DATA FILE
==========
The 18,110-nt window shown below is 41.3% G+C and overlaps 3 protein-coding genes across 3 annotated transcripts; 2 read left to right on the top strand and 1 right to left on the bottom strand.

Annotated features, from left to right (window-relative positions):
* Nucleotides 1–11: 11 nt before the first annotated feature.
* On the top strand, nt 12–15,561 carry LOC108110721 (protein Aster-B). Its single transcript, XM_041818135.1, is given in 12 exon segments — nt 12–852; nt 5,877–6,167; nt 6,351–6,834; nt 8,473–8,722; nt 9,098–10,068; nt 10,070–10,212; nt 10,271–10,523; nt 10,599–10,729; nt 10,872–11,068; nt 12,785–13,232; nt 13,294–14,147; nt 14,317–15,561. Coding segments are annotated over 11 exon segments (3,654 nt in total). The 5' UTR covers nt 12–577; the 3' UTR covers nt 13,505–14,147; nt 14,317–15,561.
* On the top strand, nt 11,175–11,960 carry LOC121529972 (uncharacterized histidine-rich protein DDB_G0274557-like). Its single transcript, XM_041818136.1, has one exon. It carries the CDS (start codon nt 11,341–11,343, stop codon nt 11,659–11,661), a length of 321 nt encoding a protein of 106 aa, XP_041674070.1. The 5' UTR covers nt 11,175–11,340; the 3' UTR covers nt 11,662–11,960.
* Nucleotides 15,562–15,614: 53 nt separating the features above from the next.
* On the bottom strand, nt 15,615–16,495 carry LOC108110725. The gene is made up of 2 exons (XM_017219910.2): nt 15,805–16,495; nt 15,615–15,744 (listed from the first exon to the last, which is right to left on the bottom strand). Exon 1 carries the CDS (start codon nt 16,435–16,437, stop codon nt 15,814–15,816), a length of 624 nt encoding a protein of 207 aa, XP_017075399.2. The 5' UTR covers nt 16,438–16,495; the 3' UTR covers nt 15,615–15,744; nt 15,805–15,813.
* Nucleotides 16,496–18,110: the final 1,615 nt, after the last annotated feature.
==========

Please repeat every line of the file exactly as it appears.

The 18,110-nt window shown below is 41.3% G+C and overlaps 3 protein-coding genes across 3 annotated transcripts; 2 read left to right on the top strand and 1 right to left on the bottom strand.

Annotated features, from left to right (window-relative positions):
* Nucleotides 1–11: 11 nt before the first annotated feature.
* On the top strand, nt 12–15,561 carry LOC108110721 (protein Aster-B). Its single transcript, XM_041818135.1, is given in 12 exon segments — nt 12–852; nt 5,877–6,167; nt 6,351–6,834; nt 8,473–8,722; nt 9,098–10,068; nt 10,070–10,212; nt 10,271–10,523; nt 10,599–10,729; nt 10,872–11,068; nt 12,785–13,232; nt 13,294–14,147; nt 14,317–15,561. Coding segments are annotated over 11 exon segments (3,654 nt in total). The 5' UTR covers nt 12–577; the 3' UTR covers nt 13,505–14,147; nt 14,317–15,561.
* On the top strand, nt 11,175–11,960 carry LOC121529972 (uncharacterized histidine-rich protein DDB_G0274557-like). Its single transcript, XM_041818136.1, has one exon. It carries the CDS (start codon nt 11,341–11,343, stop codon nt 11,659–11,661), a length of 321 nt encoding a protein of 106 aa, XP_041674070.1. The 5' UTR covers nt 11,175–11,340; the 3' UTR covers nt 11,662–11,960.
* Nucleotides 15,562–15,614: 53 nt separating the features above from the next.
* On the bottom strand, nt 15,615–16,495 carry LOC108110725. The gene is made up of 2 exons (XM_017219910.2): nt 15,805–16,495; nt 15,615–15,744 (listed from the first exon to the last, which is right to left on the bottom strand). Exon 1 carries the CDS (start codon nt 16,435–16,437, stop codon nt 15,814–15,816), a length of 624 nt encoding a protein of 207 aa, XP_017075399.2. The 5' UTR covers nt 16,438–16,495; the 3' UTR covers nt 15,615–15,744; nt 15,805–15,813.
* Nucleotides 16,496–18,110: the final 1,615 nt, after the last annotated feature.